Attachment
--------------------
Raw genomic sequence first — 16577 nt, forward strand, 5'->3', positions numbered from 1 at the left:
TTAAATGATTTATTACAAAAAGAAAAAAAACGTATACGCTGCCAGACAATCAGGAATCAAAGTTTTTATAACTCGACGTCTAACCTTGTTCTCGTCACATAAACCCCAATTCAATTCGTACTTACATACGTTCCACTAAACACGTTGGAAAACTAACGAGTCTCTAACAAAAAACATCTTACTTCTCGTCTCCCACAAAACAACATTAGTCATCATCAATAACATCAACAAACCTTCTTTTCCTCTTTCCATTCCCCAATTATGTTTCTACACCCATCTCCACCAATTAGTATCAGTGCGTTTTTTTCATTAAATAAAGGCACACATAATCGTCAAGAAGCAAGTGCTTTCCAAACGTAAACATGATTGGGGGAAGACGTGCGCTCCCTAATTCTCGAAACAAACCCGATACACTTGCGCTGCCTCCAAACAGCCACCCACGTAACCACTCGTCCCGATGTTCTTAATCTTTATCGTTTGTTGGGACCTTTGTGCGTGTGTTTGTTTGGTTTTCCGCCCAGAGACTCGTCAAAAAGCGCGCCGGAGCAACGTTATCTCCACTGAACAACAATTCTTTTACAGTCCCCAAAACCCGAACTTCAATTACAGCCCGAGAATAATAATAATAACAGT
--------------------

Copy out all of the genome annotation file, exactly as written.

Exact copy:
Raw genomic sequence first — 16577 nt, forward strand, 5'->3', positions numbered from 1 at the left:
TTAAATGATTTATTACAAAAAGAAAAAAAACGTATACGCTGCCAGACAATCAGGAATCAAAGTTTTTATAACTCGACGTCTAACCTTGTTCTCGTCACATAAACCCCAATTCAATTCGTACTTACATACGTTCCACTAAACACGTTGGAAAACTAACGAGTCTCTAACAAAAAACATCTTACTTCTCGTCTCCCACAAAACAACATTAGTCATCATCAATAACATCAACAAACCTTCTTTTCCTCTTTCCATTCCCCAATTATGTTTCTACACCCATCTCCACCAATTAGTATCAGTGCGTTTTTTTCATTAAATAAAGGCACACATAATCGTCAAGAAGCAAGTGCTTTCCAAACGTAAACATGATTGGGGGAAGACGTGCGCTCCCTAATTCTCGAAACAAACCCGATACACTTGCGCTGCCTCCAAACAGCCACCCACGTAACCACTCGTCCCGATGTTCTTAATCTTTATCGTTTGTTGGGACCTTTGTGCGTGTGTTTGTTTGGTTTTCCGCCCAGAGACTCGTCAAAAAGCGCGCCGGAGCAACGTTATCTCCACTGAACAACAATTCTTTTACAGTCCCCAAAACCCGAACTTCAATTACAGCCCGAGAATAATAATAATAACAGT